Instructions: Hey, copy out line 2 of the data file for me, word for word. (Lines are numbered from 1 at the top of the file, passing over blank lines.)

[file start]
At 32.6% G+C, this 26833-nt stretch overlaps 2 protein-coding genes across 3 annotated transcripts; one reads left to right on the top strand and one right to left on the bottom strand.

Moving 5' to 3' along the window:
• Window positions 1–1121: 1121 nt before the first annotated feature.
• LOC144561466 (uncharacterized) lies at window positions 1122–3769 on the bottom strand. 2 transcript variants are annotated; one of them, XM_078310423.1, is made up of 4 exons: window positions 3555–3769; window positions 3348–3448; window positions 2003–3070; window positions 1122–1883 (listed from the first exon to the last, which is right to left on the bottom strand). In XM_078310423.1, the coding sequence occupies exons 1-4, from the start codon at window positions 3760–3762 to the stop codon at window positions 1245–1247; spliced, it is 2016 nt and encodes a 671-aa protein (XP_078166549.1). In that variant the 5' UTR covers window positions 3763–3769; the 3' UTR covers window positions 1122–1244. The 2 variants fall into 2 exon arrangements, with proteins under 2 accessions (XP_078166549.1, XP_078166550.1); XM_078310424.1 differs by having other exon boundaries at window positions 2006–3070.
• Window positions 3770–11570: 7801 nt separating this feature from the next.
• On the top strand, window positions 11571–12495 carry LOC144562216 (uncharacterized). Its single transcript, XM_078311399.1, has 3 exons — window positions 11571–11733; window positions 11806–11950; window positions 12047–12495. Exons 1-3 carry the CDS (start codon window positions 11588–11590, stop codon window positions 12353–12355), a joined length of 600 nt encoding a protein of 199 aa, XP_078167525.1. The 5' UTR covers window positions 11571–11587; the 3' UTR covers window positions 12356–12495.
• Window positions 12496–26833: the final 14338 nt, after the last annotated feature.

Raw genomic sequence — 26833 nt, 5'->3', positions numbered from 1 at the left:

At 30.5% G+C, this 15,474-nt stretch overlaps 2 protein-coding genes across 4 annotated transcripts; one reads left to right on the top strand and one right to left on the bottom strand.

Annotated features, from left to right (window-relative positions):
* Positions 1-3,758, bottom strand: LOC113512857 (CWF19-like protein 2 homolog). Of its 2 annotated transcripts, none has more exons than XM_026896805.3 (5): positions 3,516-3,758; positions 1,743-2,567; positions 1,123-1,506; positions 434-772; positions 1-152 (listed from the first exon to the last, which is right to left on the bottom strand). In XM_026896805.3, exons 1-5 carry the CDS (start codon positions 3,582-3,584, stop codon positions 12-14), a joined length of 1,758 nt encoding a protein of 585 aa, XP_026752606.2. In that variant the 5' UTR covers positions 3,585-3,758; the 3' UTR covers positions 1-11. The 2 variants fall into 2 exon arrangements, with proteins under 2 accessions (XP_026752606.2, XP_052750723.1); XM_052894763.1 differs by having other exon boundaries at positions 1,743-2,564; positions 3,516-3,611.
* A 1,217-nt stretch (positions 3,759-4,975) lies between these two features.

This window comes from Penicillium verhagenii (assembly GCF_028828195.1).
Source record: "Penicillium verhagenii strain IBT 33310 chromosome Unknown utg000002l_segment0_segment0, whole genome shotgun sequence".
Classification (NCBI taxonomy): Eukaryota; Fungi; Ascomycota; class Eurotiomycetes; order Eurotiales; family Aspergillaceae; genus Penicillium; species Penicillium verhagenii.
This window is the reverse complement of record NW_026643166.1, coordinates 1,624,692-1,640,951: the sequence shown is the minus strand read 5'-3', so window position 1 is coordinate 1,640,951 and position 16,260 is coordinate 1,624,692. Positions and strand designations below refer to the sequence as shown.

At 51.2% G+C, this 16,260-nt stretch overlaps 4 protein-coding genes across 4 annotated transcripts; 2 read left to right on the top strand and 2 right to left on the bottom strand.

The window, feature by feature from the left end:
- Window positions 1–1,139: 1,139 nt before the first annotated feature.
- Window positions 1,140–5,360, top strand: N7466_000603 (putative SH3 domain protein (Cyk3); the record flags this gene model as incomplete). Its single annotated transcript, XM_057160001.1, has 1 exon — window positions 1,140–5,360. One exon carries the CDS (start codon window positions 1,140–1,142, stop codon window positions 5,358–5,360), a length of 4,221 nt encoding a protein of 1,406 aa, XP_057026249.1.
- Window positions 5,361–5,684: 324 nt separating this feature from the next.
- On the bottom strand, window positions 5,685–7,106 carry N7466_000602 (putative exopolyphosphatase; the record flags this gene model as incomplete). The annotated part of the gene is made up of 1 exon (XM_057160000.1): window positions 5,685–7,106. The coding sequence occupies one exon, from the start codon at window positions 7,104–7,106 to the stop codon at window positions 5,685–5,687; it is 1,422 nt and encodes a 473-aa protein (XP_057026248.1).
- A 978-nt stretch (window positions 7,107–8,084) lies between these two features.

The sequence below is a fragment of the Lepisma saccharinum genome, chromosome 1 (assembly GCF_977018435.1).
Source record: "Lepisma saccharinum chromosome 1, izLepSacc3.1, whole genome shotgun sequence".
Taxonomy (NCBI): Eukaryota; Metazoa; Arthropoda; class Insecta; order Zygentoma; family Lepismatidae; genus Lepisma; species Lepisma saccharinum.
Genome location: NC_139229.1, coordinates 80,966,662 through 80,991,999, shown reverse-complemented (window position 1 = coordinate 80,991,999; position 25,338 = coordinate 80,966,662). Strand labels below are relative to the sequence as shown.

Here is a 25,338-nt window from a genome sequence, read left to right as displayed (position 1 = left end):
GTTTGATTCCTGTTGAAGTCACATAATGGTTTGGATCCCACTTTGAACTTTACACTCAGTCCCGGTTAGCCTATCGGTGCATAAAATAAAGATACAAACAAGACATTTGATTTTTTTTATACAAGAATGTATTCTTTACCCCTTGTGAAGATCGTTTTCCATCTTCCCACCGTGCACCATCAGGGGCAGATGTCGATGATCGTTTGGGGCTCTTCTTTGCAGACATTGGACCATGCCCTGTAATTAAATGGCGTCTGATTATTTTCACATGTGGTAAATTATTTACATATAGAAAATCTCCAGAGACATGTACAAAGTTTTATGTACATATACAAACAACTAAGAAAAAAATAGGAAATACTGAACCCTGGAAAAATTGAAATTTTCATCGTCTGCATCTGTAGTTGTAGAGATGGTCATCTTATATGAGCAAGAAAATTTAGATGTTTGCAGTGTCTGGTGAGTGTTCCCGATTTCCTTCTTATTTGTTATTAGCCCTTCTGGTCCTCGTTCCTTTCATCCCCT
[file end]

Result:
Moving 5' to 3' along the window: